B2B business development is a critical mechanism for your organization’s growth.And—if you read my last article on defining B2B business development—you’re fully aware of the many tasks this department executes to grow your business. (If you missed it, check out my article here.)

Even if you realize B2B business development is your firm’s revenue engine…

That doesn’t mean you understand how that engine works…or the parts that make it function as a whole.

To help you get a better grasp, we’re kicking off our three-part series on the components of B2B business development.

But before we get started, let me recap a little.

As I explained in my last article, our firm holds to a definition of business development, which states there are three core components: strategy, sales, and marketing.

You’ll notice that strategy is listed first…with good reason.

In B2B business development, strategy is the bedrock of all of our efforts—unless you have an overarching strategy, your business development initiatives can easily become untargeted, unproductive, or even useless.

To shed light on crafting your master plan, we’re sharing four principles for B2B business development strategy.

Get out your Evernote, your notebook, or whatever you can use to brainstorm ideas…and let’s dive in.

#1. Pinpoint Where You Can Maximize Opportunities

When it comes to your B2B business development strategy, there’s no need to start with a grand scheme you need to build from scratch.

That simply isn’t necessary.

Give yourself a break…and start by identifying your low-hanging fruit.

More than likely, your organization has many opportunities you can further exploit or departments that need to improve efficiency. The point is to analyze your current income-producing activities and determine how to increase ROI.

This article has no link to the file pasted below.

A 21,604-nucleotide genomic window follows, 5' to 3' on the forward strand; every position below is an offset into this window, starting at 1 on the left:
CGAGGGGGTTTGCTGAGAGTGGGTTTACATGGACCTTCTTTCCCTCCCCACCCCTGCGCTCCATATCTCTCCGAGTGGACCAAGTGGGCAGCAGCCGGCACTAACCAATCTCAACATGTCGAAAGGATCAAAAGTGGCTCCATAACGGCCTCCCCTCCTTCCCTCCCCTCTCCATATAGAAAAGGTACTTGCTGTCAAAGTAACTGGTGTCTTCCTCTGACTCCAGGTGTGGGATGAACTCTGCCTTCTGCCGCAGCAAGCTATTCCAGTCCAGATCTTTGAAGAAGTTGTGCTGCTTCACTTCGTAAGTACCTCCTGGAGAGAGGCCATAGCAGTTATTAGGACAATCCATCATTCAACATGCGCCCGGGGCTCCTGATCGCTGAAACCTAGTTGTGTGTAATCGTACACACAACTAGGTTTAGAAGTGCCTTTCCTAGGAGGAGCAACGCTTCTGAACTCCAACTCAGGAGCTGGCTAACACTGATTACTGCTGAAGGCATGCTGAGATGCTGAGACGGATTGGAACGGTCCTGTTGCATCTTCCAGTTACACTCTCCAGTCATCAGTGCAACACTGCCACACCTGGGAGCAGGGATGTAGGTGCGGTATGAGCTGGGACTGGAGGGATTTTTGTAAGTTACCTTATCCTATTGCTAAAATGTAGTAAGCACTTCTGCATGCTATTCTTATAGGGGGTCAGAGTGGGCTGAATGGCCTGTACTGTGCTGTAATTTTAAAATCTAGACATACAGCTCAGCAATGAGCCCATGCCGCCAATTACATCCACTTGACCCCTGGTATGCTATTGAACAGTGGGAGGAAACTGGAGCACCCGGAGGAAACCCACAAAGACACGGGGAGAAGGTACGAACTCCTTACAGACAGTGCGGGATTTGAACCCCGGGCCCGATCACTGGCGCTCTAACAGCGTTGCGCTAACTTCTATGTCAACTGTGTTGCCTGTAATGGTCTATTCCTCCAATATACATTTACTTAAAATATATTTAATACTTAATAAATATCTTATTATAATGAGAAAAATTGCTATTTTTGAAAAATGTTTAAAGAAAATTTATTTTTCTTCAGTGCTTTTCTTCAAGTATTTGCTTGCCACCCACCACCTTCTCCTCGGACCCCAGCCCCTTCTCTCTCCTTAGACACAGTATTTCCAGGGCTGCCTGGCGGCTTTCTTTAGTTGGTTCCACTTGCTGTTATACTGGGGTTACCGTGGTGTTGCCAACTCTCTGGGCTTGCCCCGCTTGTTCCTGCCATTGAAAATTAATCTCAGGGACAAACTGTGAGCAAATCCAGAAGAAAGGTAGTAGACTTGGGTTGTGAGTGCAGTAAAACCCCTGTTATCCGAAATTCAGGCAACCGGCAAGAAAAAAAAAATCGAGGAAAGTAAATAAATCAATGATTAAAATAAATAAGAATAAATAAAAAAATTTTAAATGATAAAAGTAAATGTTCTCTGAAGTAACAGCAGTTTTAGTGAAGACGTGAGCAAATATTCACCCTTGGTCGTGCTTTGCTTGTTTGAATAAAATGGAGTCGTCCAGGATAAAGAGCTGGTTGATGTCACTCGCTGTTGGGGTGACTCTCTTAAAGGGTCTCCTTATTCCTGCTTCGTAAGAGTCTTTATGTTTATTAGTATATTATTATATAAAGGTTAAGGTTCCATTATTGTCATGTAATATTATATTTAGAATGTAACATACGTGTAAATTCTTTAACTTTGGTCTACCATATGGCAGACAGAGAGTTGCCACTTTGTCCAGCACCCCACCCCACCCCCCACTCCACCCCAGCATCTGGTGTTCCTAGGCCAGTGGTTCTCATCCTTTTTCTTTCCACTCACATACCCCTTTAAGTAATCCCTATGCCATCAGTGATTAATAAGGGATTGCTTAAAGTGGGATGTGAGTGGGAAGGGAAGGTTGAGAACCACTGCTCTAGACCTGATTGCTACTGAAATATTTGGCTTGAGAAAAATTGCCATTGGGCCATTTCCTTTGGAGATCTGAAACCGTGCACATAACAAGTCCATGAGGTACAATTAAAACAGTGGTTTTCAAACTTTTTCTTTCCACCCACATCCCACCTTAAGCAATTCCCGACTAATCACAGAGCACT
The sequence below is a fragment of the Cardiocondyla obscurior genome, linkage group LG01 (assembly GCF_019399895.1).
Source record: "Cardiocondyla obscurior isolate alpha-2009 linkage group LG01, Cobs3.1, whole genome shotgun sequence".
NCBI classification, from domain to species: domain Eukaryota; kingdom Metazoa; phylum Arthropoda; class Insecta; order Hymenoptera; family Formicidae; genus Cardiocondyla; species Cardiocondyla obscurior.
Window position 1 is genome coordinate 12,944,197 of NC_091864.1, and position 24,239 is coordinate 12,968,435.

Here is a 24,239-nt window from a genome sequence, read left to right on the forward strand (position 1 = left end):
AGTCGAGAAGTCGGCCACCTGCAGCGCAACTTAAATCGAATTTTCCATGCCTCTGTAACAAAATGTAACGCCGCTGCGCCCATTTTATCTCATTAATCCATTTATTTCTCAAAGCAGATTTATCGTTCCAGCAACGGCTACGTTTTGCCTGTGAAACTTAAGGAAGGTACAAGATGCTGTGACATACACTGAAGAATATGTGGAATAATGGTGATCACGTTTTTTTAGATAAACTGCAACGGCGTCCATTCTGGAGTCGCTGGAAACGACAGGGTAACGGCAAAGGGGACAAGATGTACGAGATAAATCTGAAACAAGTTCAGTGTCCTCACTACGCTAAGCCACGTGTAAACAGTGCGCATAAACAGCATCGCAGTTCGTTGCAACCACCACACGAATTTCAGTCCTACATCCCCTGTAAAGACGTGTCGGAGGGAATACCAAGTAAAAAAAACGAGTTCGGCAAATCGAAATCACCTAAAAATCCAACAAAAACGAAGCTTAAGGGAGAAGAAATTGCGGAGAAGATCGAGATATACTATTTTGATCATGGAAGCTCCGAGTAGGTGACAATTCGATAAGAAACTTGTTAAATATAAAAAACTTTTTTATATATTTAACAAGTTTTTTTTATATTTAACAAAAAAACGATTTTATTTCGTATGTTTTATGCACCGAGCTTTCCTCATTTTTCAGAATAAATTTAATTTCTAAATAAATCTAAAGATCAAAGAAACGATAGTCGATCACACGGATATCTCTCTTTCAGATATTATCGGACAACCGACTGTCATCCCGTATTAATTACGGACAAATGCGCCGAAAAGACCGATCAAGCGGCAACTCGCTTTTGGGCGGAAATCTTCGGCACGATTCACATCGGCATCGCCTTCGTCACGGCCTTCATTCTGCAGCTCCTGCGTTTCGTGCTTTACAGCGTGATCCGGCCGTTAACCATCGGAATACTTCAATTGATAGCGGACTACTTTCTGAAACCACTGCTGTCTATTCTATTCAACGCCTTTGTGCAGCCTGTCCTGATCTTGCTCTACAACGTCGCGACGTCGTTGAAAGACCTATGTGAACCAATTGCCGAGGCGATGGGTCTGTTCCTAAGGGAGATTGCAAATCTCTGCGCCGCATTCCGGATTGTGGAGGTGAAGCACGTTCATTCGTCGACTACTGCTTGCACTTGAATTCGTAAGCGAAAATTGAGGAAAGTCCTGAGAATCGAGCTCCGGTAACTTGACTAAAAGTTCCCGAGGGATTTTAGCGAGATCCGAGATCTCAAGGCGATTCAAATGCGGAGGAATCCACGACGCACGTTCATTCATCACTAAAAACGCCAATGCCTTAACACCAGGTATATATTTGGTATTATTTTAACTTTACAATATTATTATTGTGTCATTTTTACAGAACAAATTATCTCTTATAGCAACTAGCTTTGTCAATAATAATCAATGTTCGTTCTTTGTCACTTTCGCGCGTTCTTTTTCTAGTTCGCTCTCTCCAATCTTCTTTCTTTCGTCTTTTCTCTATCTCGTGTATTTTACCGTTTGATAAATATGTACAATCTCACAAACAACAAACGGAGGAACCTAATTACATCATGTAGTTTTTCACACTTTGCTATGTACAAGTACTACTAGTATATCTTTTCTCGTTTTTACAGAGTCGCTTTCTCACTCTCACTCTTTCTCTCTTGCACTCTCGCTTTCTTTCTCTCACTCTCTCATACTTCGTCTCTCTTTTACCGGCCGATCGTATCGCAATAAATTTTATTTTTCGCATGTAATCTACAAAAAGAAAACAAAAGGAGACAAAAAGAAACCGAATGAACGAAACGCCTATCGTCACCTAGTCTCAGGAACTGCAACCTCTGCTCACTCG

This might mean…

  • Automating manual processes.
  • Monetizing a service you currently offer for free.
  • Decreasing the labor involved in specific services.

Be sure to look for ways you can stop trading time for dollars. For instance, if your company offers consulting, consider converting your expertise into a digital asset that’s easily reproduced—with little effort on your part.

#2. Discover Untapped Opportunities

Once you’ve identified the low-hanging fruit in your organization, it’s time to discover your untapped revenue streams.

The heart of B2B business development strategy is thinking outside of the box, and asking yourself…

  • What trends are occurring both inside and outside my industry?
  • How can I exploit these industry shifts for my firm?
  • Can I expand a current service into a new market?
  • Can I offer different services to my current clients?
  • What services can I offer that no one else can?

Here’s a practical example of what it looks like to tap into a revenue opportunity.

Let’s say you’re the CEO of a nimble IT firm, specializing in firewall security software.

As you onboard new clients, you’ve noticed that the IT department personnel buying your products need training to fully leverage the benefits of your software.